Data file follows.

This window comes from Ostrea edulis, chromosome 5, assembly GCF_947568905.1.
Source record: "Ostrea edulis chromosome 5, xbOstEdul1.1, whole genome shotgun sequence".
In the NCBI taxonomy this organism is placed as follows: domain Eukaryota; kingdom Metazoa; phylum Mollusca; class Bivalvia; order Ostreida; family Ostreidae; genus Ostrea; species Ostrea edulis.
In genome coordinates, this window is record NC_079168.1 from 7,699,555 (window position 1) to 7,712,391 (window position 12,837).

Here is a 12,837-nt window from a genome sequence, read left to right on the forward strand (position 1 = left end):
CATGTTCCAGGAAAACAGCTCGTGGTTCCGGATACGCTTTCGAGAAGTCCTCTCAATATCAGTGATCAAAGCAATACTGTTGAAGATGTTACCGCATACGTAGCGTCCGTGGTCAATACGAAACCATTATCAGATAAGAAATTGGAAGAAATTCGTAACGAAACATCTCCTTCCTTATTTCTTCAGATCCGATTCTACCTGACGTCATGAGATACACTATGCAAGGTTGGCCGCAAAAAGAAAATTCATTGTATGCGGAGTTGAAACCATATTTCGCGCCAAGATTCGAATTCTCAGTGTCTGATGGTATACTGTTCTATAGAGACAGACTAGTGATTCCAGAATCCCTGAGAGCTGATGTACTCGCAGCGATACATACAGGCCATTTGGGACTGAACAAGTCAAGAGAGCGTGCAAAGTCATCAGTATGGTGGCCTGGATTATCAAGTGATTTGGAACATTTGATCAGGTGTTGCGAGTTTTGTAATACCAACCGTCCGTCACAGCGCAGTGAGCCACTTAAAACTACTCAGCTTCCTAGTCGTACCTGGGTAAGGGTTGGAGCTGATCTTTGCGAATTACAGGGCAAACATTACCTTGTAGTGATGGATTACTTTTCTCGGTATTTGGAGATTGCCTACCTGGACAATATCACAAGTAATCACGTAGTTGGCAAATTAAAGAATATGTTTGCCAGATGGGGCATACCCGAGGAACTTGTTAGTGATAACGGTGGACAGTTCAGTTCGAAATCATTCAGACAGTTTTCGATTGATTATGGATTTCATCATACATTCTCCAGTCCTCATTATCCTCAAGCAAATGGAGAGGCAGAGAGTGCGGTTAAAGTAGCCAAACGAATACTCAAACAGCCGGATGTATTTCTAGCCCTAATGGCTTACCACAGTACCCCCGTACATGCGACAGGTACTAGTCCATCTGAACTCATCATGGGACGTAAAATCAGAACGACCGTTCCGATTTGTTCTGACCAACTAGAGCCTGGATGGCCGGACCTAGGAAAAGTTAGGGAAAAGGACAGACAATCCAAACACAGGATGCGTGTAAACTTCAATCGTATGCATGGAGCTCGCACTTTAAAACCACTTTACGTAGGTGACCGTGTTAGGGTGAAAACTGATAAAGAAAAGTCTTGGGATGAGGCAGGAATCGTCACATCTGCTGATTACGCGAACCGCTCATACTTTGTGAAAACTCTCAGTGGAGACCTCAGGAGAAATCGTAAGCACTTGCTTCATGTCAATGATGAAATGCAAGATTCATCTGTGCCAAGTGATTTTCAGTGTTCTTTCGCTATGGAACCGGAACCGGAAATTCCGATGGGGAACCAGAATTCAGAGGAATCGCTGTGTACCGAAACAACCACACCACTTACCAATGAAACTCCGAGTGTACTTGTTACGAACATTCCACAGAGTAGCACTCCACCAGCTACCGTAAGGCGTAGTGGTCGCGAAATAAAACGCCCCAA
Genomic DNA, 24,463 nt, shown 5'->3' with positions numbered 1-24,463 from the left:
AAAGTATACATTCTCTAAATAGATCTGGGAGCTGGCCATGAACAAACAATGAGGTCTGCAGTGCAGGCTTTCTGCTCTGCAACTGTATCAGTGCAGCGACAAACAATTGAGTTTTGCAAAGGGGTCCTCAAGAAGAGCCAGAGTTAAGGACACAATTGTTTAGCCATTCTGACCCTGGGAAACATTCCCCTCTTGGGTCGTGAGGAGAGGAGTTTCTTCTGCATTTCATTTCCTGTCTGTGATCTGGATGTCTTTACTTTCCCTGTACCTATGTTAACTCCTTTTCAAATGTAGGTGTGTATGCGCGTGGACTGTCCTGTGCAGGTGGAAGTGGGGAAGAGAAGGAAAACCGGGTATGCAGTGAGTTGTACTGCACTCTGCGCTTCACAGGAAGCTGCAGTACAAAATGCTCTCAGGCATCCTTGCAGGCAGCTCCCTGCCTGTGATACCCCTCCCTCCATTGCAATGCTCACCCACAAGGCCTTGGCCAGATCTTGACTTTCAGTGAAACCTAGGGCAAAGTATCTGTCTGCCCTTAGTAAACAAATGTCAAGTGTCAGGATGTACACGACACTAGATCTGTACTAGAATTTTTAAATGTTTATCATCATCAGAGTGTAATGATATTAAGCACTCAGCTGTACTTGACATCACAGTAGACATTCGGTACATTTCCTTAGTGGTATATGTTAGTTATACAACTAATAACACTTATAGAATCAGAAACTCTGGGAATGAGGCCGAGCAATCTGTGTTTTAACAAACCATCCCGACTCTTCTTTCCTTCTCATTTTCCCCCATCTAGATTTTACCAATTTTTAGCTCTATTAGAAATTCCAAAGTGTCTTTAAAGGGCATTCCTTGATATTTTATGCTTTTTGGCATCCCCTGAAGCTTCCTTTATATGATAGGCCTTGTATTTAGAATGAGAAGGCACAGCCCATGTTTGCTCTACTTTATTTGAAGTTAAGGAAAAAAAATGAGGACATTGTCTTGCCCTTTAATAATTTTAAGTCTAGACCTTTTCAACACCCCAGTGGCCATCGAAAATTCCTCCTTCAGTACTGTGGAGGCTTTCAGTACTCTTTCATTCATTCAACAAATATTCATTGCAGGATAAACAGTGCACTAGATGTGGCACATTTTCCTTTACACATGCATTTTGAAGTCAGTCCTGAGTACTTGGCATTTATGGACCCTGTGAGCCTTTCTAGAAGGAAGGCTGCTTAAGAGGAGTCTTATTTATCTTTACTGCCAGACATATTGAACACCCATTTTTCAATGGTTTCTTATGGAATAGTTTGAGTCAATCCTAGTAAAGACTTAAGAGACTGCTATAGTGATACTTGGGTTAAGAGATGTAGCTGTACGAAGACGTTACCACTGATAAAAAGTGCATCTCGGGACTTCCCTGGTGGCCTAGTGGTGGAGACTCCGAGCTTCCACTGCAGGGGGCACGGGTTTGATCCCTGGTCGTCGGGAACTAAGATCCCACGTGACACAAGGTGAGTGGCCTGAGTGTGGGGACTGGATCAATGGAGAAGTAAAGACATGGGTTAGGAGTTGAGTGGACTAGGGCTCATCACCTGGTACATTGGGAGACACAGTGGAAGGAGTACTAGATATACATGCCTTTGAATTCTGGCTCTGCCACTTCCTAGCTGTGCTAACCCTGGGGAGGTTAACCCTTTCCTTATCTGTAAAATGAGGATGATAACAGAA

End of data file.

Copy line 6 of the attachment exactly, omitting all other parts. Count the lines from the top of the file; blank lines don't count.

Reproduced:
CATGTTCCAGGAAAACAGCTCGTGGTTCCGGATACGCTTTCGAGAAGTCCTCTCAATATCAGTGATCAAAGCAATACTGTTGAAGATGTTACCGCATACGTAGCGTCCGTGGTCAATACGAAACCATTATCAGATAAGAAATTGGAAGAAATTCGTAACGAAACATCTCCTTCCTTATTTCTTCAGATCCGATTCTACCTGACGTCATGAGATACACTATGCAAGGTTGGCCGCAAAAAGAAAATTCATTGTATGCGGAGTTGAAACCATATTTCGCGCCAAGATTCGAATTCTCAGTGTCTGATGGTATACTGTTCTATAGAGACAGACTAGTGATTCCAGAATCCCTGAGAGCTGATGTACTCGCAGCGATACATACAGGCCATTTGGGACTGAACAAGTCAAGAGAGCGTGCAAAGTCATCAGTATGGTGGCCTGGATTATCAAGTGATTTGGAACATTTGATCAGGTGTTGCGAGTTTTGTAATACCAACCGTCCGTCACAGCGCAGTGAGCCACTTAAAACTACTCAGCTTCCTAGTCGTACCTGGGTAAGGGTTGGAGCTGATCTTTGCGAATTACAGGGCAAACATTACCTTGTAGTGATGGATTACTTTTCTCGGTATTTGGAGATTGCCTACCTGGACAATATCACAAGTAATCACGTAGTTGGCAAATTAAAGAATATGTTTGCCAGATGGGGCATACCCGAGGAACTTGTTAGTGATAACGGTGGACAGTTCAGTTCGAAATCATTCAGACAGTTTTCGATTGATTATGGATTTCATCATACATTCTCCAGTCCTCATTATCCTCAAGCAAATGGAGAGGCAGAGAGTGCGGTTAAAGTAGCCAAACGAATACTCAAACAGCCGGATGTATTTCTAGCCCTAATGGCTTACCACAGTACCCCCGTACATGCGACAGGTACTAGTCCATCTGAACTCATCATGGGACGTAAAATCAGAACGACCGTTCCGATTTGTTCTGACCAACTAGAGCCTGGATGGCCGGACCTAGGAAAAGTTAGGGAAAAGGACAGACAATCCAAACACAGGATGCGTGTAAACTTCAATCGTATGCATGGAGCTCGCACTTTAAAACCACTTTACGTAGGTGACCGTGTTAGGGTGAAAACTGATAAAGAAAAGTCTTGGGATGAGGCAGGAATCGTCACATCTGCTGATTACGCGAACCGCTCATACTTTGTGAAAACTCTCAGTGGAGACCTCAGGAGAAATCGTAAGCACTTGCTTCATGTCAATGATGAAATGCAAGATTCATCTGTGCCAAGTGATTTTCAGTGTTCTTTCGCTATGGAACCGGAACCGGAAATTCCGATGGGGAACCAGAATTCAGAGGAATCGCTGTGTACCGAAACAACCACACCACTTACCAATGAAACTCCGAGTGTACTTGTTACGAACATTCCACAGAGTAGCACTCCACCAGCTACCGTAAGGCGTAGTGGTCGCGAAATAAAACGCCCCAA